Marmorated stink bugs threaten Wisconsin's apple production
The stink bugs feed on fruit trees, leaving fruit with distorted skin and bruised flesh. In addition to apple tress, they have been known to affect harvests of peaches, mulberries, soybeans, sweet and field corn, tomatoes, lima beans, green beans and ornamental plants.
The bugs can also impact buildings, where they sometimes congregate; even if they do get inside, however, they do not breed indoors.
"People might be familiar with native species of stink bugs, but the brown marmorated stink bug is an exotic. It originates from Eastern Asia, and like other exotics, it lacks natural enemies," DATCP Bureau of Plant Industry Director Brian Kuhn said. "In other parts of the nation where it has been found, it has attacked a wide range of agricultural, garden and ornamental plants, and gets into homes."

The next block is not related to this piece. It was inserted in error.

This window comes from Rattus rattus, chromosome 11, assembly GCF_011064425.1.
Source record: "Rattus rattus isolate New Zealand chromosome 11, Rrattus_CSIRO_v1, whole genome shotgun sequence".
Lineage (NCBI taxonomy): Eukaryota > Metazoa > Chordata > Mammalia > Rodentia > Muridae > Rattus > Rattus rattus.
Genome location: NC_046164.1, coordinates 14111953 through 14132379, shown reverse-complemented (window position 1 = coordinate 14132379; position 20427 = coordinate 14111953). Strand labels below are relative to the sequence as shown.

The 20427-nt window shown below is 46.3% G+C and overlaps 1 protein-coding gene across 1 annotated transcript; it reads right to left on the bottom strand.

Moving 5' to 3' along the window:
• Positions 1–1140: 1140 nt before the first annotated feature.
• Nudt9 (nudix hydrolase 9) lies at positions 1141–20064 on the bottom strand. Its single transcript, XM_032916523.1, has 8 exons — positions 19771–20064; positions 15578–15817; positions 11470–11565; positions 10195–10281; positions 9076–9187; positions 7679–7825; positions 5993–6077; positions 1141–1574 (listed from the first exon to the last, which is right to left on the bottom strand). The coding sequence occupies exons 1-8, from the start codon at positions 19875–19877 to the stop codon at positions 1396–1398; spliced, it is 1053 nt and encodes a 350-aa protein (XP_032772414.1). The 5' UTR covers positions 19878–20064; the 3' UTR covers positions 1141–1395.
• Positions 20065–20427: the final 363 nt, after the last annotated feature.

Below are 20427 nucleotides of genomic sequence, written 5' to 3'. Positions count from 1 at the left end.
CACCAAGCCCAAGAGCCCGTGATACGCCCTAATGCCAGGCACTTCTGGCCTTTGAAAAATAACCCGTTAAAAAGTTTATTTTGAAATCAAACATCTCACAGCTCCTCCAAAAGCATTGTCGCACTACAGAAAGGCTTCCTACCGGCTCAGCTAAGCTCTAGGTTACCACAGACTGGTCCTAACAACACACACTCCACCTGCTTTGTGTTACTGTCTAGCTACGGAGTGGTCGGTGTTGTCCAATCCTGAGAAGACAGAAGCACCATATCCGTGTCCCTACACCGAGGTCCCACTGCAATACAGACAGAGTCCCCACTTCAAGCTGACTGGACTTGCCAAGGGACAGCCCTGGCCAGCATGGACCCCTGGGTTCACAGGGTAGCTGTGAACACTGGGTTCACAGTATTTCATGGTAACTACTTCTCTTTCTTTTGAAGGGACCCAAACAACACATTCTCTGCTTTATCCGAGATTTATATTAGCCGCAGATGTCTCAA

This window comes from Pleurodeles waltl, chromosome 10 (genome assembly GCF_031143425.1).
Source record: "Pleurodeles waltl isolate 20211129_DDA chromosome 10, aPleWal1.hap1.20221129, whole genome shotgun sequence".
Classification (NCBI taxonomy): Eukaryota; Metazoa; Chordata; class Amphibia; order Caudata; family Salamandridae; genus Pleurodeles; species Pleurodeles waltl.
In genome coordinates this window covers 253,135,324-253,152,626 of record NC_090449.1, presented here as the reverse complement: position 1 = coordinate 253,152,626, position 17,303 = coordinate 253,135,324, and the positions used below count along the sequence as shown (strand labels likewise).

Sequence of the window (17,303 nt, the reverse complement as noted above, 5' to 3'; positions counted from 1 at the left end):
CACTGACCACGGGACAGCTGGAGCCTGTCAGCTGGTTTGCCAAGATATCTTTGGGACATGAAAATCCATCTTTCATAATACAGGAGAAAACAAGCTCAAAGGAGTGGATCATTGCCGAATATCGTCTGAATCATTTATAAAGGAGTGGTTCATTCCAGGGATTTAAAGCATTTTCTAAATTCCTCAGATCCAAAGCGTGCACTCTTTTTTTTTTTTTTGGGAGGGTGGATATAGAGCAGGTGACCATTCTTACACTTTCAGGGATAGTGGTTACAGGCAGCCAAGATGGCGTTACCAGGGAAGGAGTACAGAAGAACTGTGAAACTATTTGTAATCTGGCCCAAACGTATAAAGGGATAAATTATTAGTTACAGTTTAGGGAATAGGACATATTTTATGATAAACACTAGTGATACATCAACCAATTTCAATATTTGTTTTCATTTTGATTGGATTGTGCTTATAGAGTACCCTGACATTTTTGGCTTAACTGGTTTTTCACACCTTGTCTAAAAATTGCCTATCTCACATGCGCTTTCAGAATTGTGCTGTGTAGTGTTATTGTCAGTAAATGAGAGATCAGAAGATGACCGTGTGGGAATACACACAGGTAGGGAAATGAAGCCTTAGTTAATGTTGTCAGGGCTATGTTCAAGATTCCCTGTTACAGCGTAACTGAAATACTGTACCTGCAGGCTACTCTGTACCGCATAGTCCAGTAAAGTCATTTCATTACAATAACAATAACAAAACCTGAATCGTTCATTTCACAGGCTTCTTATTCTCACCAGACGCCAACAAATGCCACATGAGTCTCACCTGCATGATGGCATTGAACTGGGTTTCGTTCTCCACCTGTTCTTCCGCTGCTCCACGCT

The bugs have previously established themselves in the East and in California, Indiana, Kentucky, Michigan, Ohio and Washington.